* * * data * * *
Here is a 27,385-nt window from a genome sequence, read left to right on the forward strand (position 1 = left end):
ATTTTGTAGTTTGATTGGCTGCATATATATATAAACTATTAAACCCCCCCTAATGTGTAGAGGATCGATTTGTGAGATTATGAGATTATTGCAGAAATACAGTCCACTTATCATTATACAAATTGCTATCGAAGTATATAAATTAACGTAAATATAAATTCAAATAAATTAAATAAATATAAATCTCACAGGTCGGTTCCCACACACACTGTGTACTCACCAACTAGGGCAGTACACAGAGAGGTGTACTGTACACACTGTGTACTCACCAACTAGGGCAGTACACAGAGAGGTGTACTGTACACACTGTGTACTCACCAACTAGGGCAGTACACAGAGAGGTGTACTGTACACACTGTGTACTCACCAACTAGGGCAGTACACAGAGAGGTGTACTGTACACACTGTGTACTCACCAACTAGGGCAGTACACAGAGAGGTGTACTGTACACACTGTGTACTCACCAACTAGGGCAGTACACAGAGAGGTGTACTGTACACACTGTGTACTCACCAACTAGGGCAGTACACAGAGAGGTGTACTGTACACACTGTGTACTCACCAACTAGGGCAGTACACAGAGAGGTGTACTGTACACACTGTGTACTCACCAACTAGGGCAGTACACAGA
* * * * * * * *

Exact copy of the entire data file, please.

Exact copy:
Here is a 27,385-nt window from a genome sequence, read left to right on the forward strand (position 1 = left end):
ATTTTGTAGTTTGATTGGCTGCATATATATATAAACTATTAAACCCCCCCTAATGTGTAGAGGATCGATTTGTGAGATTATGAGATTATTGCAGAAATACAGTCCACTTATCATTATACAAATTGCTATCGAAGTATATAAATTAACGTAAATATAAATTCAAATAAATTAAATAAATATAAATCTCACAGGTCGGTTCCCACACACACTGTGTACTCACCAACTAGGGCAGTACACAGAGAGGTGTACTGTACACACTGTGTACTCACCAACTAGGGCAGTACACAGAGAGGTGTACTGTACACACTGTGTACTCACCAACTAGGGCAGTACACAGAGAGGTGTACTGTACACACTGTGTACTCACCAACTAGGGCAGTACACAGAGAGGTGTACTGTACACACTGTGTACTCACCAACTAGGGCAGTACACAGAGAGGTGTACTGTACACACTGTGTACTCACCAACTAGGGCAGTACACAGAGAGGTGTACTGTACACACTGTGTACTCACCAACTAGGGCAGTACACAGAGAGGTGTACTGTACACACTGTGTACTCACCAACTAGGGCAGTACACAGAGAGGTGTACTGTACACACTGTGTACTCACCAACTAGGGCAGTACACAGA